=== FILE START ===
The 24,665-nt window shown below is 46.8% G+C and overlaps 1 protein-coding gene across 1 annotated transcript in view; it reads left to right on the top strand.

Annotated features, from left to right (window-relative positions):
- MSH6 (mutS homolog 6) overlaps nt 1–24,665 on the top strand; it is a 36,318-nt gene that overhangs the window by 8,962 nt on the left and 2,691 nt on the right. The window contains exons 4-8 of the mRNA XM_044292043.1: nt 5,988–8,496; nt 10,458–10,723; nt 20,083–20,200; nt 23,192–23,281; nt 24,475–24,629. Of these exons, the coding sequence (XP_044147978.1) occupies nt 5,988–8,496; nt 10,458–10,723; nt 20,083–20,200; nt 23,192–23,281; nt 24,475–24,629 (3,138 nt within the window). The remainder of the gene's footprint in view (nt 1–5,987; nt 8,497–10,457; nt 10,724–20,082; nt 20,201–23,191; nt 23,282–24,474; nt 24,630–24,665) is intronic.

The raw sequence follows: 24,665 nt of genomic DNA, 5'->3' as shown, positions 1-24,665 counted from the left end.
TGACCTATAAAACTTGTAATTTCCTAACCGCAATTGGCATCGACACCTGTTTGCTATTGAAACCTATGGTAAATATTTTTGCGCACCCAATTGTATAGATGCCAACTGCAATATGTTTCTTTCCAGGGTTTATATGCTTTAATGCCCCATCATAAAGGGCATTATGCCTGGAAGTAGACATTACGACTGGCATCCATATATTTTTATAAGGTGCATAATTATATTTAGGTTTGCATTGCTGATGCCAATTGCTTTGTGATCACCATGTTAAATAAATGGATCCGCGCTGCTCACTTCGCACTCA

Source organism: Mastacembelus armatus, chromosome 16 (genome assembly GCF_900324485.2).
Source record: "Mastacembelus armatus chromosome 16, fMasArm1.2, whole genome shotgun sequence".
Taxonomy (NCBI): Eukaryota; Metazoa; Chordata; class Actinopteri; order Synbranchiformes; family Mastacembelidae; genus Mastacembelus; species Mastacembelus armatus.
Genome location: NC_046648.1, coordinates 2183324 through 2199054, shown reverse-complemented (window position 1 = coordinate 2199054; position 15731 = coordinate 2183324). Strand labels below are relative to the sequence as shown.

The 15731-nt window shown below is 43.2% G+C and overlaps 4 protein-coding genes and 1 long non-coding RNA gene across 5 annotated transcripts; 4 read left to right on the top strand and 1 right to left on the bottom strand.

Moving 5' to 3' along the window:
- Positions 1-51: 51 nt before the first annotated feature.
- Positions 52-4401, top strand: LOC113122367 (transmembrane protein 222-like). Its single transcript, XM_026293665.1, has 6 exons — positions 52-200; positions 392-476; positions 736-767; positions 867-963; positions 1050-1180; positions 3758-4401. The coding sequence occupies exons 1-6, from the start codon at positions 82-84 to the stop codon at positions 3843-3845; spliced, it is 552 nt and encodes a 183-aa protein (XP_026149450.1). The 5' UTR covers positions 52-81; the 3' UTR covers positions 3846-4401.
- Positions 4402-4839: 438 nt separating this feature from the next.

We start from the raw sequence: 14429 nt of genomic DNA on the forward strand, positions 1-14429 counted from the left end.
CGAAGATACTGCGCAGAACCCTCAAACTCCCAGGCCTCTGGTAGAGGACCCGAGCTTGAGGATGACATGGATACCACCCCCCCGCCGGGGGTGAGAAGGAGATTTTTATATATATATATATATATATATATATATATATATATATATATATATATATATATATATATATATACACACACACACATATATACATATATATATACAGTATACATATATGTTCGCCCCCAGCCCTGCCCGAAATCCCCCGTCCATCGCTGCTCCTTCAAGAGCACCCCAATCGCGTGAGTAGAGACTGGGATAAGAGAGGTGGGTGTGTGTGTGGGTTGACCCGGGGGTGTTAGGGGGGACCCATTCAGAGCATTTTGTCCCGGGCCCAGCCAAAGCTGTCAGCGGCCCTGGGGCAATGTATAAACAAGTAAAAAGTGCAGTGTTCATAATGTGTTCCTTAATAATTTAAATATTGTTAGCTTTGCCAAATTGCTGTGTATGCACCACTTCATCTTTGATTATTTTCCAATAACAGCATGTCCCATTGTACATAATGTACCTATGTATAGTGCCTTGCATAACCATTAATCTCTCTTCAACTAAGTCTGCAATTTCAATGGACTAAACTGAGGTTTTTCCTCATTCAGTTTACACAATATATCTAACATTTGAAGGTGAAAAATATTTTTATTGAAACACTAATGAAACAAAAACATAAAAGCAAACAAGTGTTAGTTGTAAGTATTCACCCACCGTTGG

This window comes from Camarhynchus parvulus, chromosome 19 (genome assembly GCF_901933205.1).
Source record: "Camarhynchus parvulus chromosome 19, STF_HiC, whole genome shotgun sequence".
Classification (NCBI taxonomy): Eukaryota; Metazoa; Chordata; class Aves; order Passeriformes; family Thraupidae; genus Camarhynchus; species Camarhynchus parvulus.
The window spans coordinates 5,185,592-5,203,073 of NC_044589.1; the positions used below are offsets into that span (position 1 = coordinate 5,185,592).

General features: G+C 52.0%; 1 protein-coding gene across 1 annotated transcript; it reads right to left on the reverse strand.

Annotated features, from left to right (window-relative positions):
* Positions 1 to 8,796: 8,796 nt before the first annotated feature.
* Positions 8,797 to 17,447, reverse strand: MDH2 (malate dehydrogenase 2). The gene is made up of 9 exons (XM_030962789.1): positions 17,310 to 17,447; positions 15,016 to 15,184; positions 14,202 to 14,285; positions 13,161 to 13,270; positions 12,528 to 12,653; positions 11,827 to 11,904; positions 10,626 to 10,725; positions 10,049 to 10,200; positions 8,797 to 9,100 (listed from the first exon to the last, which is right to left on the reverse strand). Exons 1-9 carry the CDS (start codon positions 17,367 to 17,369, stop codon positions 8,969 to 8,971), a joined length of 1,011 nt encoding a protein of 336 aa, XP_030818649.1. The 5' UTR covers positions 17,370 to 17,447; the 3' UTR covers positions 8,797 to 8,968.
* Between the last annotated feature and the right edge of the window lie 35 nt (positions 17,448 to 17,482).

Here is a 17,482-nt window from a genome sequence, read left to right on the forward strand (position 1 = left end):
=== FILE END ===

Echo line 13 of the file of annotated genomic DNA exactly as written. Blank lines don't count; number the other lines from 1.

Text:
- Positions 52-4401, top strand: LOC113122367 (transmembrane protein 222-like). Its single transcript, XM_026293665.1, has 6 exons — positions 52-200; positions 392-476; positions 736-767; positions 867-963; positions 1050-1180; positions 3758-4401. The coding sequence occupies exons 1-6, from the start codon at positions 82-84 to the stop codon at positions 3843-3845; spliced, it is 552 nt and encodes a 183-aa protein (XP_026149450.1). The 5' UTR covers positions 52-81; the 3' UTR covers positions 3846-4401.